By Bishop Mike Rinehart
The Sunday after a shooting at a gay night club in Florida, it was interesting to see which preachers changed their sermons to respond to the situation. The same for the shooting of Trayvon Martin, or Alton Sterling. Pastors who write sermons early in the week sometimes have to toss it out when the national consciousness shifts due to a major event. Still others ignore it completely.
In the 1930’s life was getting difficult for German Jews. In his effort to promote a pure white Germany, Hitler and his Third Reich had passed laws forbidding Jews to hold public office or teach in schools. They could not move freely, without permission. Laws were passed for bidding Jews to wear eyeglasses or winter clothes.
On the night of November 9, the German Sturmabteilung (Storm Troopers) unleashed hell. Hundreds of Synagogues were burned. Hundreds were dragged to concentration camps. Many were killed. It was called Kristallnacht, the night of broken glass. The Nazis liked to used evocative names for their atrocities. Today Germans prefer to refer to it as the November Pogrom.
I got to wondering what pastors preached about after Kristallnacht, especially those who had the courage to address it directly. Fortunately, we have some of these sermons.
A lot was at stake.
Dietrich Bonhoeffer had been decrying the dangers of Naziism as early as 1933. When Bonhoeffer gave a speech on the church’s responsibility to care for and advocate for the Jews, a group of pastors stormed out of the room while he was speaking.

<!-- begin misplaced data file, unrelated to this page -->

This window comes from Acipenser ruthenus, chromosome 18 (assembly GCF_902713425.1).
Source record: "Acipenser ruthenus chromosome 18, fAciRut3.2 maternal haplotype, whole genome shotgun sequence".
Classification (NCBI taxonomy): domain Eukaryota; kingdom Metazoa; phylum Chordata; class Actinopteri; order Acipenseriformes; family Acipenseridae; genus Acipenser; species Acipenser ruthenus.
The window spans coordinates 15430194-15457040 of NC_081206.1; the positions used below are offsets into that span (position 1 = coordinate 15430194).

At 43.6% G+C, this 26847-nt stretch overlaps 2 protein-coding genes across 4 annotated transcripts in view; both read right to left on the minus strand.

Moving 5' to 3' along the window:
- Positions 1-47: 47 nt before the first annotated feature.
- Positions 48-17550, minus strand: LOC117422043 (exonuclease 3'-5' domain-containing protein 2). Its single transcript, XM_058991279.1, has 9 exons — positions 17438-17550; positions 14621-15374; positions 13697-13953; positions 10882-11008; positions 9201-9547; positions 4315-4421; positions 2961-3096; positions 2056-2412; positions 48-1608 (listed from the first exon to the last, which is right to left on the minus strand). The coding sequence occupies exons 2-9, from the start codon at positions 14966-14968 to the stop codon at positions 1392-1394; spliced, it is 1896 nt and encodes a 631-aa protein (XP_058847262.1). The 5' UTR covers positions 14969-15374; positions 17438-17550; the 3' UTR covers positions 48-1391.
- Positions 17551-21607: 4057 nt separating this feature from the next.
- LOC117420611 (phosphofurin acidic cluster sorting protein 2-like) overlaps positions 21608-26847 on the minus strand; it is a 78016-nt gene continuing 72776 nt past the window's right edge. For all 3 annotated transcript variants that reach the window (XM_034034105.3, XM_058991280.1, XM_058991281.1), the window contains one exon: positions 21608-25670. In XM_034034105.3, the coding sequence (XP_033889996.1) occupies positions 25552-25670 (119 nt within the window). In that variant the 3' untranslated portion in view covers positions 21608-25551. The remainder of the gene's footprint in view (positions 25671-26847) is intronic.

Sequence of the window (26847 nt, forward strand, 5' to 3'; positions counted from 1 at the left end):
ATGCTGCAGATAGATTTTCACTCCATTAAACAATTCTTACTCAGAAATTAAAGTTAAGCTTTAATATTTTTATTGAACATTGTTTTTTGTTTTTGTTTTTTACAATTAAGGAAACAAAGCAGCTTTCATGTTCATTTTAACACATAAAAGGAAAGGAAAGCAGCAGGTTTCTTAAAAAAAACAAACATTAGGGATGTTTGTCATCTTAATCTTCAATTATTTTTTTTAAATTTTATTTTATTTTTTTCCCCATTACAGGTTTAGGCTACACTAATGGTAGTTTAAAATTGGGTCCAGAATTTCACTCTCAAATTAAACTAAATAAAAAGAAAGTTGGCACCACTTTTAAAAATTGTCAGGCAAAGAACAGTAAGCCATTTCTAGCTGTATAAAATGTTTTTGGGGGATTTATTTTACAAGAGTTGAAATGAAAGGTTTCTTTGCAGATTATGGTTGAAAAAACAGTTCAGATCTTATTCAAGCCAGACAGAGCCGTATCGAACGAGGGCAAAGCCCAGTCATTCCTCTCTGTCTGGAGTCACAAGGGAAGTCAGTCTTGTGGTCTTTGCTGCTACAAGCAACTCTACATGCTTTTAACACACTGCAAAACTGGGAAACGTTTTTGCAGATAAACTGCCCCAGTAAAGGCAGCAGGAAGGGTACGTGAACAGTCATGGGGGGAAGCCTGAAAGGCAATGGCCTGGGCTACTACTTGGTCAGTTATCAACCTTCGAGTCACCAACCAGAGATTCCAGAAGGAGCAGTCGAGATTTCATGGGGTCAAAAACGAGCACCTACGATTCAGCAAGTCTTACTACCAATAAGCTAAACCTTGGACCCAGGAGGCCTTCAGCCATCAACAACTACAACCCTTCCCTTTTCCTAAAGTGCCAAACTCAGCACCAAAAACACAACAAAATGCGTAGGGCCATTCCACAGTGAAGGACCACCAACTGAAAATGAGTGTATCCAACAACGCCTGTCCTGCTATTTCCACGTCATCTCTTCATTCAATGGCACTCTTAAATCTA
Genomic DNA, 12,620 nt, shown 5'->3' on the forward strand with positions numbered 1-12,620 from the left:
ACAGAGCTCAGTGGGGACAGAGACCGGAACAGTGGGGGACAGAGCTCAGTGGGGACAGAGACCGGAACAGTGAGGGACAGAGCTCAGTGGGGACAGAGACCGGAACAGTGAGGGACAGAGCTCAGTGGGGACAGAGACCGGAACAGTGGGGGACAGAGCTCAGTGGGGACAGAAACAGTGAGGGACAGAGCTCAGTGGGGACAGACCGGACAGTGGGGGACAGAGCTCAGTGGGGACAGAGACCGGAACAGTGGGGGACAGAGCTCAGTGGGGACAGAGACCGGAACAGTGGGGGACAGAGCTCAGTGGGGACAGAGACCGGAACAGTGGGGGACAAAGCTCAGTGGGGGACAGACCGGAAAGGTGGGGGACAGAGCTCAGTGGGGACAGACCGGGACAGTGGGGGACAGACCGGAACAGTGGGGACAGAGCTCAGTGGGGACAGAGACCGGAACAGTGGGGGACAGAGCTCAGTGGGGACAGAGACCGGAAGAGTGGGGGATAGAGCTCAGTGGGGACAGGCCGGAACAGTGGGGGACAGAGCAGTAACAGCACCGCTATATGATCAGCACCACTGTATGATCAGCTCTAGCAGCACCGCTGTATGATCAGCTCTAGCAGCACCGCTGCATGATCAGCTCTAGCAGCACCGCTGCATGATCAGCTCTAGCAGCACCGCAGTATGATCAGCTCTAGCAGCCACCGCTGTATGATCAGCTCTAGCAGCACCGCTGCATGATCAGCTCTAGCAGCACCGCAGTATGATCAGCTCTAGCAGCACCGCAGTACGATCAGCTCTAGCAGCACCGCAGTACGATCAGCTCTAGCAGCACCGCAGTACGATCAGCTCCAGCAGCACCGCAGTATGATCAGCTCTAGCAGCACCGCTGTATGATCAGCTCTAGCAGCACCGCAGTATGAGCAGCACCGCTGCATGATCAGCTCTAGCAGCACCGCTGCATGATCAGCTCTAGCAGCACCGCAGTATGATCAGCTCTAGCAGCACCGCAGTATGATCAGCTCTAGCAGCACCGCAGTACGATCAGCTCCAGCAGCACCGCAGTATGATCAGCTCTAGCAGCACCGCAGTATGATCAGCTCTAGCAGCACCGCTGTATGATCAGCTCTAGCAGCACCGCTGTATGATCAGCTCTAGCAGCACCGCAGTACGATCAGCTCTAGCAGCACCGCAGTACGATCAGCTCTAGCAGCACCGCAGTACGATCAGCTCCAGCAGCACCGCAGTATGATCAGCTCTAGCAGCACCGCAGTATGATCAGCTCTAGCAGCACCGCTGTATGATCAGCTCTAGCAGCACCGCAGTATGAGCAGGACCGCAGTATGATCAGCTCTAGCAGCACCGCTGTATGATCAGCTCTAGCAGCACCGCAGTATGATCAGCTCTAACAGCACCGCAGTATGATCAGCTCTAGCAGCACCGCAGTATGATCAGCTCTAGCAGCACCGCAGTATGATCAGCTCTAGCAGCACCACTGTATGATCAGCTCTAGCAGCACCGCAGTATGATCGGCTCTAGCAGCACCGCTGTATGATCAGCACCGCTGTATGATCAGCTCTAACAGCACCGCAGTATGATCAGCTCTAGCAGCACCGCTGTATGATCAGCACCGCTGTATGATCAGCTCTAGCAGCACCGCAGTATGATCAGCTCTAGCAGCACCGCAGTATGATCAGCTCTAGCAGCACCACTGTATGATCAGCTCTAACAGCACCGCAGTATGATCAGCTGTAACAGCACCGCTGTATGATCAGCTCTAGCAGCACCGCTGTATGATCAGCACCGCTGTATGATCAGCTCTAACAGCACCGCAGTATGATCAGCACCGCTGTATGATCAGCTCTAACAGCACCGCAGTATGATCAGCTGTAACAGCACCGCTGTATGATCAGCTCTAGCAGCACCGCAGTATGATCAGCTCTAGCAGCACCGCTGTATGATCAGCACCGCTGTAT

More to the point, pastors could be arrested for preaching against the Reich. In March 1935, the Second Confessional Synod of the Old Prussian Union church issued a declaration that stated the nation was threatened by the great danger of a new religion: National Socialism. Pastors were going to read the declaration from the pulpit, until the government got wind of it and forbade the reading of the declaration. Furthermore, pastors were required to notify the government in writing that they would not read the statement. Many pastors refused to comply. Over 700 pastors were arrested, including Pastor Paul Schneider, the first pastor to die in a Nazi concentration camp, according to Dean Stroud in Preaching in Hitler’s Shadow.
Pastor Julius von Jan served in Oberlendlingen. On November 16, 1938 he preached a sermon on Jeremiah. The kings of Israel had trampled on justice. He quoted these words from Jeremiah 22:
‘Thus says the LORD: Do justice and righteousness, and deliver from the hand of the oppressor him who has been robbed. And do no wrong or violence to the alien, the fatherless, and the widow, nor shed innocent blood in this place… But if you will not heed these words, I swear by myself, says the LORD, that this house shall become desolation.
Pastor von Jan said God had sent prophets like Jeremiah, but they had been put in concentration camps. Those who have spoken out against the injustices have been ridiculed and have lost their income.